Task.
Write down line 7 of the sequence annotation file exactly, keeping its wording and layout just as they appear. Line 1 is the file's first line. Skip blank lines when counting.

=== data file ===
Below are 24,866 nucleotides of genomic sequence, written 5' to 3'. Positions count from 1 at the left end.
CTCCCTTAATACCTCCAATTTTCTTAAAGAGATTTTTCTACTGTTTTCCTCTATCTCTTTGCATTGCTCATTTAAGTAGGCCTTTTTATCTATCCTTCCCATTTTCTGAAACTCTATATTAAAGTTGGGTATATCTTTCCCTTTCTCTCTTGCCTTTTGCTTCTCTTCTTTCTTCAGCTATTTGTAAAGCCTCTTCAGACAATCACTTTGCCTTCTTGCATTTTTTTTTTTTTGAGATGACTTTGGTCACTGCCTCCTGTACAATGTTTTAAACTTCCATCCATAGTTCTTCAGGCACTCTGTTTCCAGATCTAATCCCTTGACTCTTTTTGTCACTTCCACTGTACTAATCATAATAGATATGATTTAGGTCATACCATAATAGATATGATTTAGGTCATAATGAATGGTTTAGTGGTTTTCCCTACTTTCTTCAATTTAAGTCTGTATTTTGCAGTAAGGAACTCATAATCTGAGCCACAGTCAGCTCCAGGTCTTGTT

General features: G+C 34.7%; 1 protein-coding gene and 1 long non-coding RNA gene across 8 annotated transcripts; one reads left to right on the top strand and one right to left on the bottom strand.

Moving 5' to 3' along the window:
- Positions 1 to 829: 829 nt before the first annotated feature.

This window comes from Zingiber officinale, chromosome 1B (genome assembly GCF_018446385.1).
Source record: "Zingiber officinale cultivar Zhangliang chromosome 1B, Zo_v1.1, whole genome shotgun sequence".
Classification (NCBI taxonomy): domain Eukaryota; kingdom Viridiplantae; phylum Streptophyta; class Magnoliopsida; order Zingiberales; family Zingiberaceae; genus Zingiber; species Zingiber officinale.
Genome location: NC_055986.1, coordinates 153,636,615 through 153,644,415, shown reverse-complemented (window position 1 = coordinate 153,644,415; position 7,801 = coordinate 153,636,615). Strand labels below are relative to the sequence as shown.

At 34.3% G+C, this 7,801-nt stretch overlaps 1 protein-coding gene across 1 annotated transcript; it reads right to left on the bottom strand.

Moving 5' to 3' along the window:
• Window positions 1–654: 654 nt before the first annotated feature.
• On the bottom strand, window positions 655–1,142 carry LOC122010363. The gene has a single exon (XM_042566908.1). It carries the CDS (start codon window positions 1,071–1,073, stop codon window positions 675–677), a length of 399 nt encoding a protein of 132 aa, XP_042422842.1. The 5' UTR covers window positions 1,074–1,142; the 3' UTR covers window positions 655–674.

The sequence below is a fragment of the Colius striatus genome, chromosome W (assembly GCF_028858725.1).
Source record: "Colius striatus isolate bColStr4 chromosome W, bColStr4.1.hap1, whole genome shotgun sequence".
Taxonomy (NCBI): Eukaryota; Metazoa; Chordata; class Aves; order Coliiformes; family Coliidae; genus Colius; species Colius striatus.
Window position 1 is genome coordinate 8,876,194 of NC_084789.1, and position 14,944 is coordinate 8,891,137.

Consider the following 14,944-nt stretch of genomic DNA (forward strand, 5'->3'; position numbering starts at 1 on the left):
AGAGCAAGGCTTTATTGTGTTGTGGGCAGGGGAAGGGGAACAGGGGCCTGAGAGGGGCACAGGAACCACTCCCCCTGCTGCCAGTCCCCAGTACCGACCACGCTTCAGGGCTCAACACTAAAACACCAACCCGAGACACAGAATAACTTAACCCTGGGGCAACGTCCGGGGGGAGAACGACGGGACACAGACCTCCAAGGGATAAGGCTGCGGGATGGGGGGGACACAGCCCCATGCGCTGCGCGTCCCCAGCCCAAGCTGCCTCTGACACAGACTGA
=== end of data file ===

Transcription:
Source record: "Zingiber officinale cultivar Zhangliang chromosome 1B, Zo_v1.1, whole genome shotgun sequence".